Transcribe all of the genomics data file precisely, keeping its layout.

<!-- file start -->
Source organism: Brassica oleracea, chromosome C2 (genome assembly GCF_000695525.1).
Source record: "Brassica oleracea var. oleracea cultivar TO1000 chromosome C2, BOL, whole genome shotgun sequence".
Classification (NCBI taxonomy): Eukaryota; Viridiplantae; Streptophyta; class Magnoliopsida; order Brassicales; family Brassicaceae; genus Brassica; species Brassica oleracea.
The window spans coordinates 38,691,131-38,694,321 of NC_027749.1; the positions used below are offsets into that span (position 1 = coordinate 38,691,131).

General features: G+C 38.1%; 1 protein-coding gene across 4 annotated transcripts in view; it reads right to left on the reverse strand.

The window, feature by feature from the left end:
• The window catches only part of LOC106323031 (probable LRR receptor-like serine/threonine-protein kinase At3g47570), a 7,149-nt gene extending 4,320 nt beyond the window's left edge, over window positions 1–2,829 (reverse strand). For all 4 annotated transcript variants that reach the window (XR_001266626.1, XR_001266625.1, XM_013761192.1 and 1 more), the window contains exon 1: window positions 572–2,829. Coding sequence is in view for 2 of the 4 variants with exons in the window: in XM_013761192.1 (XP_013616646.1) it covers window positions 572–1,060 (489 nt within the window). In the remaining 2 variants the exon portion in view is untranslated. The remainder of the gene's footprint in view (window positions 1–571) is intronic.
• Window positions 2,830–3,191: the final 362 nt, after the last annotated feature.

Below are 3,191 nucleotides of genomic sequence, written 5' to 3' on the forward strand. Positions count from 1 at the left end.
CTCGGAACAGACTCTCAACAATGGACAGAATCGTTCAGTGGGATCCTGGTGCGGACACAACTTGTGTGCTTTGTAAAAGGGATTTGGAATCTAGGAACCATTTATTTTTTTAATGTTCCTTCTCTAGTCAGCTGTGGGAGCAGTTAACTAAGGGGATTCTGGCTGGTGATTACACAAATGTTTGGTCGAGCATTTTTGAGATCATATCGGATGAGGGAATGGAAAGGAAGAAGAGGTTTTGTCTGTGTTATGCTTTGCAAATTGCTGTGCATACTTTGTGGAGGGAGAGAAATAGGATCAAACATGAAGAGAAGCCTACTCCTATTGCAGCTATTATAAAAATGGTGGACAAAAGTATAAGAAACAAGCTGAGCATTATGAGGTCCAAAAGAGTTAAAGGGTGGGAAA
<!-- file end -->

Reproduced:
Source organism: Brassica oleracea, chromosome C2 (genome assembly GCF_000695525.1).
Source record: "Brassica oleracea var. oleracea cultivar TO1000 chromosome C2, BOL, whole genome shotgun sequence".
Classification (NCBI taxonomy): Eukaryota; Viridiplantae; Streptophyta; class Magnoliopsida; order Brassicales; family Brassicaceae; genus Brassica; species Brassica oleracea.
The window spans coordinates 38,691,131-38,694,321 of NC_027749.1; the positions used below are offsets into that span (position 1 = coordinate 38,691,131).

General features: G+C 38.1%; 1 protein-coding gene across 4 annotated transcripts in view; it reads right to left on the reverse strand.

The window, feature by feature from the left end:
• The window catches only part of LOC106323031 (probable LRR receptor-like serine/threonine-protein kinase At3g47570), a 7,149-nt gene extending 4,320 nt beyond the window's left edge, over window positions 1–2,829 (reverse strand). For all 4 annotated transcript variants that reach the window (XR_001266626.1, XR_001266625.1, XM_013761192.1 and 1 more), the window contains exon 1: window positions 572–2,829. Coding sequence is in view for 2 of the 4 variants with exons in the window: in XM_013761192.1 (XP_013616646.1) it covers window positions 572–1,060 (489 nt within the window). In the remaining 2 variants the exon portion in view is untranslated. The remainder of the gene's footprint in view (window positions 1–571) is intronic.
• Window positions 2,830–3,191: the final 362 nt, after the last annotated feature.

Below are 3,191 nucleotides of genomic sequence, written 5' to 3' on the forward strand. Positions count from 1 at the left end.
CTCGGAACAGACTCTCAACAATGGACAGAATCGTTCAGTGGGATCCTGGTGCGGACACAACTTGTGTGCTTTGTAAAAGGGATTTGGAATCTAGGAACCATTTATTTTTTTAATGTTCCTTCTCTAGTCAGCTGTGGGAGCAGTTAACTAAGGGGATTCTGGCTGGTGATTACACAAATGTTTGGTCGAGCATTTTTGAGATCATATCGGATGAGGGAATGGAAAGGAAGAAGAGGTTTTGTCTGTGTTATGCTTTGCAAATTGCTGTGCATACTTTGTGGAGGGAGAGAAATAGGATCAAACATGAAGAGAAGCCTACTCCTATTGCAGCTATTATAAAAATGGTGGACAAAAGTATAAGAAACAAGCTGAGCATTATGAGGTCCAAAAGAGTTAAAGGGTGGGAAA